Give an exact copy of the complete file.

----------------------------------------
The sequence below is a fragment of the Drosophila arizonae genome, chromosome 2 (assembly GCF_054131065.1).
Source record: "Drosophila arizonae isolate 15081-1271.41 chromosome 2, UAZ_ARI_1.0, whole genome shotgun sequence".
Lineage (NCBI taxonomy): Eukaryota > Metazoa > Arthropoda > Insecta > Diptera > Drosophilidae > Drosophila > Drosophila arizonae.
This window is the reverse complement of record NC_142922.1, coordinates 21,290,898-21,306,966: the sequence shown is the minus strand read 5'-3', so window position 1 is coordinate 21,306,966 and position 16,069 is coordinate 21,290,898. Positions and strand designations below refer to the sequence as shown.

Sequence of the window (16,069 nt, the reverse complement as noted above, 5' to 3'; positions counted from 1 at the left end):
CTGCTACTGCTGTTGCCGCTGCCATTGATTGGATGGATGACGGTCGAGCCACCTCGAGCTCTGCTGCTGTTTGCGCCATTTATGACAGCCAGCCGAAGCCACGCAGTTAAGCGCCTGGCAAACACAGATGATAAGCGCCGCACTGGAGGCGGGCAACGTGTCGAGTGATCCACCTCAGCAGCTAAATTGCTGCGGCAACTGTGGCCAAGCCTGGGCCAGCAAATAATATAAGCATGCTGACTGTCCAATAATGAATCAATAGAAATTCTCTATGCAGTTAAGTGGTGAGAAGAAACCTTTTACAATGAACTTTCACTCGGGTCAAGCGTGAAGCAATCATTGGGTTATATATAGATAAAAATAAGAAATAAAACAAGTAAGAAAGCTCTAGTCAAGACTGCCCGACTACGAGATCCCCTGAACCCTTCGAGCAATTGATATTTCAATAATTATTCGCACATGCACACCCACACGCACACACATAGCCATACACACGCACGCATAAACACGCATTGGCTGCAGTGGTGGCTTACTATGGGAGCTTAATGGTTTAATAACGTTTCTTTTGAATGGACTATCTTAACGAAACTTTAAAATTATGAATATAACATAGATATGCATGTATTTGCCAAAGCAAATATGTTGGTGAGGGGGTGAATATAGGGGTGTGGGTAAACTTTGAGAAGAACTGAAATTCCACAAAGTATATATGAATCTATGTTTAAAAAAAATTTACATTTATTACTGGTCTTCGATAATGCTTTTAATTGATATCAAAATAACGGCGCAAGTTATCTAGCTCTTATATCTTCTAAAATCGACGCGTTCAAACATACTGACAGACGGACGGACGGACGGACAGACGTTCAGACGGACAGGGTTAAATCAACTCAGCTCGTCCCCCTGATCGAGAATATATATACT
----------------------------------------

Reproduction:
The sequence below is a fragment of the Drosophila arizonae genome, chromosome 2 (assembly GCF_054131065.1).
Source record: "Drosophila arizonae isolate 15081-1271.41 chromosome 2, UAZ_ARI_1.0, whole genome shotgun sequence".
Lineage (NCBI taxonomy): Eukaryota > Metazoa > Arthropoda > Insecta > Diptera > Drosophilidae > Drosophila > Drosophila arizonae.
This window is the reverse complement of record NC_142922.1, coordinates 21,290,898-21,306,966: the sequence shown is the minus strand read 5'-3', so window position 1 is coordinate 21,306,966 and position 16,069 is coordinate 21,290,898. Positions and strand designations below refer to the sequence as shown.

Sequence of the window (16,069 nt, the reverse complement as noted above, 5' to 3'; positions counted from 1 at the left end):
CTGCTACTGCTGTTGCCGCTGCCATTGATTGGATGGATGACGGTCGAGCCACCTCGAGCTCTGCTGCTGTTTGCGCCATTTATGACAGCCAGCCGAAGCCACGCAGTTAAGCGCCTGGCAAACACAGATGATAAGCGCCGCACTGGAGGCGGGCAACGTGTCGAGTGATCCACCTCAGCAGCTAAATTGCTGCGGCAACTGTGGCCAAGCCTGGGCCAGCAAATAATATAAGCATGCTGACTGTCCAATAATGAATCAATAGAAATTCTCTATGCAGTTAAGTGGTGAGAAGAAACCTTTTACAATGAACTTTCACTCGGGTCAAGCGTGAAGCAATCATTGGGTTATATATAGATAAAAATAAGAAATAAAACAAGTAAGAAAGCTCTAGTCAAGACTGCCCGACTACGAGATCCCCTGAACCCTTCGAGCAATTGATATTTCAATAATTATTCGCACATGCACACCCACACGCACACACATAGCCATACACACGCACGCATAAACACGCATTGGCTGCAGTGGTGGCTTACTATGGGAGCTTAATGGTTTAATAACGTTTCTTTTGAATGGACTATCTTAACGAAACTTTAAAATTATGAATATAACATAGATATGCATGTATTTGCCAAAGCAAATATGTTGGTGAGGGGGTGAATATAGGGGTGTGGGTAAACTTTGAGAAGAACTGAAATTCCACAAAGTATATATGAATCTATGTTTAAAAAAAATTTACATTTATTACTGGTCTTCGATAATGCTTTTAATTGATATCAAAATAACGGCGCAAGTTATCTAGCTCTTATATCTTCTAAAATCGACGCGTTCAAACATACTGACAGACGGACGGACGGACGGACAGACGTTCAGACGGACAGGGTTAAATCAACTCAGCTCGTCCCCCTGATCGAGAATATATATACT